In the spring, we noted some examples of phrases that might be distracting or unnecessary in your prose. Since many of you found these suggestions helpful, here’s another round of phrases to avoid:

1. In today’s blog…

Interested in more blog vs. post discussions? Read Slate’s take, Meg Pickard’s note on terminology, and Kristen Havens’ semantics lesson.

blog is your site, posts and pages and all. What you probably meant to write is: “In today’s post…” Or: “In today’s blog post…” Posts make up the content you create on a regular basis, while your blog is your complete online home, your site, on which you publish your posts.

That said, think back to other introductory phrases we’ve talked about: “In this post, I will explain…” or “Today, I will write about…”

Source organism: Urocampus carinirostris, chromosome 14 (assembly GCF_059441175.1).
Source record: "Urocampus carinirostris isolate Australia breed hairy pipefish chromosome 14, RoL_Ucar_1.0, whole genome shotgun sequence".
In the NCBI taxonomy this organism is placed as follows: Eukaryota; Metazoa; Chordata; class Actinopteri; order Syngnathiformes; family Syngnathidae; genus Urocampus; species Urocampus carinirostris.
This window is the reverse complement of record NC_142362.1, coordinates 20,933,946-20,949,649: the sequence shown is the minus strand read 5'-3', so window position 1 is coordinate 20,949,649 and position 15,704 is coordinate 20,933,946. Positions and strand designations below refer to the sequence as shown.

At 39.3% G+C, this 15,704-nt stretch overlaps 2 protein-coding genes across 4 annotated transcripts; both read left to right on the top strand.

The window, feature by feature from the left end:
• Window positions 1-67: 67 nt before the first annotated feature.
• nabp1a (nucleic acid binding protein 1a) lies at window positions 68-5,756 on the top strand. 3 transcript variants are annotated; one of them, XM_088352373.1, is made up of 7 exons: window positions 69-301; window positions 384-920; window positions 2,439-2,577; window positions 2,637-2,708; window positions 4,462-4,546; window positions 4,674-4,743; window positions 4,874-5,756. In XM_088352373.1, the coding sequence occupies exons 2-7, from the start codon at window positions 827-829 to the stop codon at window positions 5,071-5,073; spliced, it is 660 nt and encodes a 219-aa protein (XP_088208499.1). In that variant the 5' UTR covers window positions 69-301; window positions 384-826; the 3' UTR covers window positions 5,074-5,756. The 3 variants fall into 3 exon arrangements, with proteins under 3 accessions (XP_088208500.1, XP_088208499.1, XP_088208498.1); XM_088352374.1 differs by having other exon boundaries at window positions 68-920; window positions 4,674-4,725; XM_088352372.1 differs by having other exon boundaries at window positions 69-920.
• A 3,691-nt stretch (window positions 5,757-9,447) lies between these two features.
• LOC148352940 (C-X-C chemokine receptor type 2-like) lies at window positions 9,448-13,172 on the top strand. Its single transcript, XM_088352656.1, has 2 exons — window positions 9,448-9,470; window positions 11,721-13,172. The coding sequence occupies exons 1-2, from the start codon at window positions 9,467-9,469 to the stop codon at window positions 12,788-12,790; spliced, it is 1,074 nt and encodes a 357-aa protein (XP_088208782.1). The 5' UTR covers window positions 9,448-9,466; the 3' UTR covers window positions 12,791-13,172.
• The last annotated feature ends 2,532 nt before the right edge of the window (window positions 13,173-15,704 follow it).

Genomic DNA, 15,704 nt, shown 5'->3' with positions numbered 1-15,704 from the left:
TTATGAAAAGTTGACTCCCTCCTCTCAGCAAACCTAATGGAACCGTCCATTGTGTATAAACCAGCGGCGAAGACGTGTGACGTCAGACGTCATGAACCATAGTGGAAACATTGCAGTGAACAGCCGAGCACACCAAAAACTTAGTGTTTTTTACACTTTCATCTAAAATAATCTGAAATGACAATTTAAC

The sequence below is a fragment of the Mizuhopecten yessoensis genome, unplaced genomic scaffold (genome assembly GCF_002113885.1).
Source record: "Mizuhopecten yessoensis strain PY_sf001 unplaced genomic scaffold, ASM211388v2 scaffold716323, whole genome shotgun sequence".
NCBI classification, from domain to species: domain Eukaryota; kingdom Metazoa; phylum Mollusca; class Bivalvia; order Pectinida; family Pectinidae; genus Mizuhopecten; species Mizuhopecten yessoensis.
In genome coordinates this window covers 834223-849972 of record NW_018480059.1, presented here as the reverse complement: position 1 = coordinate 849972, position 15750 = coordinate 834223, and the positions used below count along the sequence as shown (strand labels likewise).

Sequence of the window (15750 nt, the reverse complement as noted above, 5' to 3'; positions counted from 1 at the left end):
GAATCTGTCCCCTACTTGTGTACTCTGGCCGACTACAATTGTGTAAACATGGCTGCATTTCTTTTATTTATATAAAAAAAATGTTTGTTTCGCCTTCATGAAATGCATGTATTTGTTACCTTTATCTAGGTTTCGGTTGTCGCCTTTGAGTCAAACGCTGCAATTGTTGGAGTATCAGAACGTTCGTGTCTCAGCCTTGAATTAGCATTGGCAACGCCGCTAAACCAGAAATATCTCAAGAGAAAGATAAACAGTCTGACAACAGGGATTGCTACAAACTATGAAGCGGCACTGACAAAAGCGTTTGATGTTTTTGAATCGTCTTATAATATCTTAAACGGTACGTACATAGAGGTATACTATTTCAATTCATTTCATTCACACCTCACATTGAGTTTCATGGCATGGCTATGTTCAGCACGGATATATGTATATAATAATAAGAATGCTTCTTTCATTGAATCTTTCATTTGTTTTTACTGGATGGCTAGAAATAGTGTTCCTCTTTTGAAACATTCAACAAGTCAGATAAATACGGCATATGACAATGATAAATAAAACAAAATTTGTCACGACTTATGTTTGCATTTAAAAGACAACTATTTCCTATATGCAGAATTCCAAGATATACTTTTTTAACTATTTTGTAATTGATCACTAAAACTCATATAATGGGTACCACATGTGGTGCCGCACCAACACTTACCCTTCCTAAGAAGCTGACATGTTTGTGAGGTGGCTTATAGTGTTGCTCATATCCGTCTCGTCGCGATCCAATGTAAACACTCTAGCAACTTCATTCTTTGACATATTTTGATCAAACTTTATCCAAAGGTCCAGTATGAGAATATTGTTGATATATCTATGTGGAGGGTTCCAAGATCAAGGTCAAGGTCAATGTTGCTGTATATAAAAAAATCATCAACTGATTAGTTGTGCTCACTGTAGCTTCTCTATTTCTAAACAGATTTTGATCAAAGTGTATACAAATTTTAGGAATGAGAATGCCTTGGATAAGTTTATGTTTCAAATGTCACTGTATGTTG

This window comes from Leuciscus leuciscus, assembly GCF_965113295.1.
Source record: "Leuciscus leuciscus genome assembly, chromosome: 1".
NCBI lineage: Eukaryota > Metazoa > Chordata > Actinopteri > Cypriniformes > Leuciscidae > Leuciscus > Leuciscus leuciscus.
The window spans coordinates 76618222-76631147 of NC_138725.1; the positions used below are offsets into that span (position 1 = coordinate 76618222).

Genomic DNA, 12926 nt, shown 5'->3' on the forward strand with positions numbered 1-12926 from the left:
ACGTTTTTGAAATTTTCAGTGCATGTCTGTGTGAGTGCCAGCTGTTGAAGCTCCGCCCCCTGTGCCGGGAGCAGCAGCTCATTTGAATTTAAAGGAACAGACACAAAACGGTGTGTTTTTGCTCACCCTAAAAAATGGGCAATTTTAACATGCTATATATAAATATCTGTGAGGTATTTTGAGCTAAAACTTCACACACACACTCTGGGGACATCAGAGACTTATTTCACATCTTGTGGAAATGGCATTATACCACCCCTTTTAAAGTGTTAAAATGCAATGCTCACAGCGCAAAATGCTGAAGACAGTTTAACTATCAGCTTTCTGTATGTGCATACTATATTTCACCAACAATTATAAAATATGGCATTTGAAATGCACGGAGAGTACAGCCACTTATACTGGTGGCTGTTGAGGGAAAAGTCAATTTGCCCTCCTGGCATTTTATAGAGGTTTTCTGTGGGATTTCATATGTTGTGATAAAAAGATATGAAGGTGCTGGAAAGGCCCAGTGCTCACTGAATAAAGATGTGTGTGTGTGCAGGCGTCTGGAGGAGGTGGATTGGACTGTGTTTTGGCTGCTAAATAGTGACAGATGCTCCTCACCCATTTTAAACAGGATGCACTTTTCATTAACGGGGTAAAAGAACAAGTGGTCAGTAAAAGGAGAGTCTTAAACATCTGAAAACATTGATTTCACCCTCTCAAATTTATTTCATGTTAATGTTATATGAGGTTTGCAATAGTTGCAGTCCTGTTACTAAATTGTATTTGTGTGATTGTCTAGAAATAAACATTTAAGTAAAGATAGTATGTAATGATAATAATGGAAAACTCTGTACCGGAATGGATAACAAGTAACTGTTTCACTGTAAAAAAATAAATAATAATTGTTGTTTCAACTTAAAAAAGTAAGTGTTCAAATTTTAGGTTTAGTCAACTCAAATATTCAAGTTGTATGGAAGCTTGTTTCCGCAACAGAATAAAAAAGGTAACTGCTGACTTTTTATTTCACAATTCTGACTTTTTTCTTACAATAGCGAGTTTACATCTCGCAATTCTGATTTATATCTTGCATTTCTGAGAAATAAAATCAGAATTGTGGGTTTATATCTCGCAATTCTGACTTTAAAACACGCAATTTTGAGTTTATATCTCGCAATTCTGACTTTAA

This phrase, too, is unnecessary:

In today’s blog, I’d like to share some of the best…

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Could you be our next Blogger in Residence?

Going to be applying for this!


Art Expo Flyer

Could you be the next  ACT Writers Centre Blogger in Residence?

We are looking for creative individuals to pen our blog for a period of 3 months, open to writers wanting to whet their writing appetites or expand their portfolios. You will be producing content in the form of interviews, short writing related articles, and anything else you may be inspired by at the time (we will be open to your pitches).

You will be aiming to produce a post every 1-2 weeks that will go up on the ACTWC blog. We will be here to guide you along the way, and help you source people you might want to interview. This is an unpaid position, but at the end of the 3 month stint you’ll have new connections, experience and a collection of online published writing.

Have a look around and if you are interested, send an application to admin(at) with a sample of your writing, topics you…

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15 Words in Other Languages with No Direct English Equivalent